Presidential elections were held last week in Ukraine, a country where PAX works on peace building. Some were concerned about fraud. PAX intern Elsa Court was there as an election observer. “The election was run professionally, the mood of the voters was positive. It exceeded our expectations.” These are her observations.
Taking the road from Kyiv’s Boryspil airport into the city, one thing is clear: a Presidential election is coming. Along the highway, at some points it feels there are more political placards than trees lining the road, each candidate staring down the speeding cars against a background of their own distinctive colour scheme.
As a short-term election observer with a Danish youth NGO, Silba, my week leading up to Sunday’s election was filled with talks, tours, and activities to better understand Ukraine’s unique political challenges. A recurring theme were issues stemming from the ongoing conflict in the Donbas, which has lasted five years, killed 13,000 people, and displaced millions more.
On the day itself, the conflict was more tangible than I expected, even though our observation zone was a district towards the outskirts of Kyiv’s right bank. Waking up at dawn to catch the opening of the polling stations, in teams of two we met our translators and headed to our designated zone of the city. I was partnered with a Danish student, Malthe, while our translator, Nadya, worked as an English tutor. As we chatted throughout the day, it turned out she and her husband were from Luhansk and had been forced to flee in 2014, first to Odesa, then to Kharkiv, and finally settling outside Kyiv. But she told us of how as an IDP (Internally Displaced Person) she had been discriminated against in employment and housing, with many initially treating her with suspicion because of her origin.
Yet in terms of the voting process in Kyiv, all three of us agreed that the day exceeded all expectations. At each polling station, Nadya would introduce us and we would present our observer cards, issued by the central election commission, for registration. Every time, we were greeted professionally and the polling station chairperson (we saw a good gender balance) was open to being interviewed. Everyone made a real effort to be transparent, showing us the process and clearly answering our questions.
Problems taken seriously
We would stay for at each station about half an hour, observing the set-up and how the officials handled voters coming in for their ballot. There were some recurring issues, mostly the misspelling of names and mix up of addresses. But in each case that we saw, the officials took each person’s problem seriously, writing down remarks and in some cases directing them to the state authorities who would deal with their case.
Earlier in the week Maria Alekseyenko told us more about the legislative reform. Alekseyenko is the programme manager of Right to Protection, a Ukrainian NGO that works in front line areas and worked in cooperation with PAX for the Ukraine Unit’s upcoming gender pilot report. Despite the legislative reform that allows those living in non-governmental controlled areas (NGCAs) to vote, she found that around 20% of those people were certain they would not vote at all. Primarily due to the complications and effort required to cross one of the five contact lines into government-controlled Ukraine.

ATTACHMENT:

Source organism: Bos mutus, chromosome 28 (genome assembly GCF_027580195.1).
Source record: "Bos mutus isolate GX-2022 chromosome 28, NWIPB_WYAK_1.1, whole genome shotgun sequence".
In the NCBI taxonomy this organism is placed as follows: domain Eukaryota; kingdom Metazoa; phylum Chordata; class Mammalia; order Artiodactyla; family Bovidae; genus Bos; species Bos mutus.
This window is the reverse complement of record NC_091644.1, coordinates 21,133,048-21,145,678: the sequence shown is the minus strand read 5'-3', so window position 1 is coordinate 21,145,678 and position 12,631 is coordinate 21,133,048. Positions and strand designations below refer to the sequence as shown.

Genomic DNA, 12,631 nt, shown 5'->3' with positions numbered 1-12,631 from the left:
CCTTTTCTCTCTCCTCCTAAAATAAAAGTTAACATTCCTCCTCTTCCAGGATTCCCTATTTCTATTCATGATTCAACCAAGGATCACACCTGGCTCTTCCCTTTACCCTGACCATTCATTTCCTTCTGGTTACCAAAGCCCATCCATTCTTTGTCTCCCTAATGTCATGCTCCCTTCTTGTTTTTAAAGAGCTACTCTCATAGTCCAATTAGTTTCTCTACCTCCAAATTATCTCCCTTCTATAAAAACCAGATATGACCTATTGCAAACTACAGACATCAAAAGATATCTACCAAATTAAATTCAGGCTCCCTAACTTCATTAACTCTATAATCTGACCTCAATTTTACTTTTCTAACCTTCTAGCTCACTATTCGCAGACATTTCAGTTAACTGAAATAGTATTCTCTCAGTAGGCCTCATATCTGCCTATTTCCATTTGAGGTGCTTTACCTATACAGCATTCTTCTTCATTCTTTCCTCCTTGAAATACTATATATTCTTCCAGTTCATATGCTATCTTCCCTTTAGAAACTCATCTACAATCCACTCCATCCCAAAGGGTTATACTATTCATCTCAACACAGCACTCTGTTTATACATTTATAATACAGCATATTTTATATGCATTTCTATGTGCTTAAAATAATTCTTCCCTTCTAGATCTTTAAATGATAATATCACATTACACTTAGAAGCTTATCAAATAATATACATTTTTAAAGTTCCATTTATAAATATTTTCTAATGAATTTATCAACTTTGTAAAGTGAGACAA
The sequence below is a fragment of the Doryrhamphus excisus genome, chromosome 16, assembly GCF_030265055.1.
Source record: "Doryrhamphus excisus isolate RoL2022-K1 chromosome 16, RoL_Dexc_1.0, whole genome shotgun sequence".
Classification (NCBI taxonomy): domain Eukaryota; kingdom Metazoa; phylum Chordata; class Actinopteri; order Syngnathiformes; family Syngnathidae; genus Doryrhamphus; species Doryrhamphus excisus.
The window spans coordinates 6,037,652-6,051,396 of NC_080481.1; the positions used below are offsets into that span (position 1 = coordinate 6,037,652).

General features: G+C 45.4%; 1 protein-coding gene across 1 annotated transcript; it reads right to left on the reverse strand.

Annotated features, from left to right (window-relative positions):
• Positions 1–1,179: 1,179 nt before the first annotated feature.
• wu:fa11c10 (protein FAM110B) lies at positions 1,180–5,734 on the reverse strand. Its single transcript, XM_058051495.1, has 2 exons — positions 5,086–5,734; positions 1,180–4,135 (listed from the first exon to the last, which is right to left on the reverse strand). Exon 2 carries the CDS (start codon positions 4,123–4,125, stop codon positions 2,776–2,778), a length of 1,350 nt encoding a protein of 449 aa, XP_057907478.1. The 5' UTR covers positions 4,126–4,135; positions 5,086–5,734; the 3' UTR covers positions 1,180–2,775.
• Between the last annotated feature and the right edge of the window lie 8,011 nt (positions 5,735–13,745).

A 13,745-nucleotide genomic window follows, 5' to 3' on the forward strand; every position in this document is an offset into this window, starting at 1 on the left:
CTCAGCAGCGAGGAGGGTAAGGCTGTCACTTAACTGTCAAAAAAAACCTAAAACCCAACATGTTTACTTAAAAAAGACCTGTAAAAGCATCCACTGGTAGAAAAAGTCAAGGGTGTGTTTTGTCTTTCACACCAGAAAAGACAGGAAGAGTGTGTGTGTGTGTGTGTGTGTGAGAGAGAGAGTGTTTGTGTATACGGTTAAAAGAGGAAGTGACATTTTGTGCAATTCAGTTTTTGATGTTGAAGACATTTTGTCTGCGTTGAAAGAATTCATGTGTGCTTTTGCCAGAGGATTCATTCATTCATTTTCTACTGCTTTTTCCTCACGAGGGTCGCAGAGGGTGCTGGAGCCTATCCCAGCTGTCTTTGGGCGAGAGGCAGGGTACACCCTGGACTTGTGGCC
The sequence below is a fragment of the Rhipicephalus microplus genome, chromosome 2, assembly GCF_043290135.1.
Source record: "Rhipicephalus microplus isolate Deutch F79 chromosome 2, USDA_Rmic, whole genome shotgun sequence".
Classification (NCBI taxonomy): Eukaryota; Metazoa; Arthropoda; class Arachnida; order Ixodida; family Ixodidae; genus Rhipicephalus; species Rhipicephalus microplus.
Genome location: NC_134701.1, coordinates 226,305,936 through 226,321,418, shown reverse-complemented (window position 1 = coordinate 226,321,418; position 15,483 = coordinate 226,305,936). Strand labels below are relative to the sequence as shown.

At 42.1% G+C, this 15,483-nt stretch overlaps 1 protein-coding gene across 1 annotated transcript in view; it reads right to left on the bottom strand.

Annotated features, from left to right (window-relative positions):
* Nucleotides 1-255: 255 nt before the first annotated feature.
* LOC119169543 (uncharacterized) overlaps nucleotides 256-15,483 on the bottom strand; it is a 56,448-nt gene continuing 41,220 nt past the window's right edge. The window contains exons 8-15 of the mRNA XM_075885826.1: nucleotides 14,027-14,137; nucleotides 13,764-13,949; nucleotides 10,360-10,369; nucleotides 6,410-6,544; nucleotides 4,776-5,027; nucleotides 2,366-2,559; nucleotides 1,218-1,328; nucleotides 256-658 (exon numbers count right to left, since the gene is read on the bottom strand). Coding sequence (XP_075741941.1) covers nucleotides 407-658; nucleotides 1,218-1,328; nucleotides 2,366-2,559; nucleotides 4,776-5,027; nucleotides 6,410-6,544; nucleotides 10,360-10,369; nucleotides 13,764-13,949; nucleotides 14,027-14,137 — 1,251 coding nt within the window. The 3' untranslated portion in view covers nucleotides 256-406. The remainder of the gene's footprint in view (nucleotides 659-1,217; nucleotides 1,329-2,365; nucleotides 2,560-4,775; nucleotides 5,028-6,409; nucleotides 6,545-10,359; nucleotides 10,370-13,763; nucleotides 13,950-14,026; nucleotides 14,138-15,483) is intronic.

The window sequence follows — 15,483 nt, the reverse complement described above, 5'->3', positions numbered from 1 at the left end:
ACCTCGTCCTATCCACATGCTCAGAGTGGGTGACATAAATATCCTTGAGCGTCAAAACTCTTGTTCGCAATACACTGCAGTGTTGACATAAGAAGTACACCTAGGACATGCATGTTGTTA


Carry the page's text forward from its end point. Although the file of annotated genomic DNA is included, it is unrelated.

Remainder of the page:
The count begins
After observing 9 polling stations over the course of the day, shortly before 8pm we arrived back at the first polling station we had visited. The doors were locked and the count began. Again, we were surprised by how orderly, professional, and transparent the process was. Throughout our training, we had been warned of the multitude of ways fraud or disruption can be carried out – everything from spilling coffee on ballot papers, to starting arguments, to blocking the view of the count from observers.
By the book
But by 1am our task was complete, with the ballots counted, sorted, and packed into black plastic bags ready to be taken away. The comedian Volodymyr Zelenskiy was the clear winner in our station with no less than 55% of the vote – though it should be noted that the polling station was surrounded by student dorms, which perhaps indicates the demographic Zelenskiy is most popular with. (Zelenskiy and incumbent President Poroshenko will go on to the second round). Some of the older polling station officials did not agree with who the young people had voter for, but their discontent went no further than a few mutterings like “Oh, Lord, these students.” All votes were counted properly. We were invited to sign the protocols confirming that everything had been done by the book along with the domestic observers and polling station officers. Only then were the doors unlocked and we could leave.
Malthe, Nadya and I agreed that our experience of the day was great. Whether the polling station was in a sports hall, a school corridor, or a community centre, we felt that the process mirrored how elections happen in Denmark or the Netherlands. The professionalism of the polling station officials and the positive mood of the voters – many people brought their children (or dogs) and of course, took selfies – felt so familiar to our experiences of voting. In a region of Europe where free and fair elections are not guaranteed, my experience of seeing polling stations where everything went smoothly is an extremely positive sign – regardless of who will win.